The New South Wales premier, Gladys Berejiklian, has refused to speculate on whether the state will emerge from lockdown by the end of August and has instead switched her rhetoric to achieving sufficient vaccination rates to loosen restrictions.
The premier however rejected suggestions that schools will not return to face-to-face classes until 2022, saying: “I can’t predict the future but I certainly am confident that schools will go back before then.”
NSW case numbers are remaining stubbornly high – there were 207 new cases recorded in the 24 hours to 8pm Sunday. This was a small improvement on Sunday when there were 239 cases – the equal highest level reached.
But the number who were infectious in the community – the measure the government says needs reach near zero before the lockdown can end – also remained high.
At least 50 of those were infectious in the community, 21 were in partial isolation and a further 46 were still under investigation.
While the chief health officer, Kerry Chant, said she remained focused on reducing community transmission to near zero, Berejiklian appeared to have shifted focus onto vaccination rates.
“Can I stress that August is the month where we all should come forward and get vaccinated,” she said. “It will be a combination of seeing where the case numbers are in a month’s time as well as the rate of vaccination that determines what August 29 looks like,” Berejiklian said.
“I have been saying for some months that 80% of the adult population vaccinated would get us freedoms beyond no more lockdowns and that is 10 million jabs.”
“When we get to five million jabs or 9.2 million jabs, which is the 70% number, we will be able to have a bit more freedom obviously than what we do today,” she said.
NSW has administered 3.9m jabs to date and is administering about 500,000 injections a day.
Australia-wide, 15.2% are fully vaccinated and a further 17.7% have had only one dose.
Reaching the 70% target or the 80% target would take months.
The government remains particularly concerned about very low vaccination rates among 20 to 40-year-olds, particularly in the hotspots.
“With Covid, it’s people in their 20s, 30s and 40s that are most mobile, that are between two generations … that are causing both getting the virus and spreading the virus. It is really important for us to get people aged between that 20-40 age group vaccinated as well,’ Berejiklian said.
Chant said a large number of this age group worked in industries that were essential to keep the city going. There had been a large number of cases in freight, but also cases in food distribution and processing, such as meatworks, she said.
Berejiklian defended diverting Pfizer doses from the Central Coast, Wollongong and Shellharbour to vaccinate 16 to 18-year-old HSC students in the eight hotspot LGAs, even though those areas are in lockdown.
Pfizer is the only vaccine approved for under 18s and the government has announced plans to divert some of the state’s limited supplies from regional NSW to vaccinate 19,000 HSC students in Sydney hotspots.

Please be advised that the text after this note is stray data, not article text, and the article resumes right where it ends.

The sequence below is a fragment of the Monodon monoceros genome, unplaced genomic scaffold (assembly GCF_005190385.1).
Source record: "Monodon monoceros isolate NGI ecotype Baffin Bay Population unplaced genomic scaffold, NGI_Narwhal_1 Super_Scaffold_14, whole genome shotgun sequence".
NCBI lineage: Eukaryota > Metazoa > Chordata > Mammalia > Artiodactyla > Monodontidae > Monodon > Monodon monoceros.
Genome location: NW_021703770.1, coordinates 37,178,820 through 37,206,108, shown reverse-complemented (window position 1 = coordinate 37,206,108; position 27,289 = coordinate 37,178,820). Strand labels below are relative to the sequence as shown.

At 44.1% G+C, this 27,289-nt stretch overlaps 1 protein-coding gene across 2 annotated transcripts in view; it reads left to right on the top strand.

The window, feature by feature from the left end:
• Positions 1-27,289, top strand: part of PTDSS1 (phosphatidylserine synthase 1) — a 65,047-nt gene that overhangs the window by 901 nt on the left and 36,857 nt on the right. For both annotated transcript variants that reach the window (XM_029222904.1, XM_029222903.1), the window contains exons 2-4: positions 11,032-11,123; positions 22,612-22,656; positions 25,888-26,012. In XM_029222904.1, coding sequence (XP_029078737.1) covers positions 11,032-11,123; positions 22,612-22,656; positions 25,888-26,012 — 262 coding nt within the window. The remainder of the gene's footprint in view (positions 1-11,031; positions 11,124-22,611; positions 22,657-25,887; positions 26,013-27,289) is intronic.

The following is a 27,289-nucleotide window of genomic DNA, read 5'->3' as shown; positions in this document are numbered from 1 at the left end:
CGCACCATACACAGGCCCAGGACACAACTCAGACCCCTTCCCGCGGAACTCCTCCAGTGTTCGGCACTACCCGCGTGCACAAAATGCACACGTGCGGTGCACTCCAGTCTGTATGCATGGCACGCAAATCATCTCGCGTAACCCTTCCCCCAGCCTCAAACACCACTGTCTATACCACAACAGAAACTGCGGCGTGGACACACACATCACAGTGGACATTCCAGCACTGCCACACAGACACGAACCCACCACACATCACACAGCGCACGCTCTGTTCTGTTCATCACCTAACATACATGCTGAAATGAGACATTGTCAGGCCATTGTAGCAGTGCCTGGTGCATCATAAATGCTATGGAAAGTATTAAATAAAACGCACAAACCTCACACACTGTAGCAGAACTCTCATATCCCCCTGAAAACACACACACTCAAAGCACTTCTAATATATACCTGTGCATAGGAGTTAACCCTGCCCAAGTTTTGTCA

Berejiklian is understood to have privately urged Chant to consider lifting the lockdowns in the Central Coast or Shellharbour and Wollongong, where there have been few cases, but the chief health officer remains concerned about movement for work between these areas and greater Sydney.
“We have had a few scares and cases in those regional areas but if those communities can demonstrate that they are close to zero or don’t have the virus circulating, the health experts will take that into account,” Berejiklian said.
The premier appeared unwilling at present to commit to incentive schemes such as allowing vaccinated people to attend football matches or bars in the future.
“Those other things are great and will come in good time but we have to appreciate that certainly everybody’s priority is getting kids back at school and getting workers back in their workplace.
“We have been having those conversations as a government about incentives and how to get people vaccinated and incentivise people to take care of themselves and their family and the broader community. That is on the table,” she said but added the priority was getting kids back to school.
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The NSW and commonwealth governments are dealing with an outbreak in an aged care home, Wyoming, in Summer Hill, after a partially vaccinated assistant nurse tested positive. Of the 61 residents, 18 patients and two staff have tested positive. Some 83% of the residents are vaccinated, and 73% of staff. It is understood a Christmas in July event contributed to the spread.
All 30 residents on the top floor of the facility have been moved to hospital.
But there are additional concerns because the assistant nurse worked across multiple nursing homes.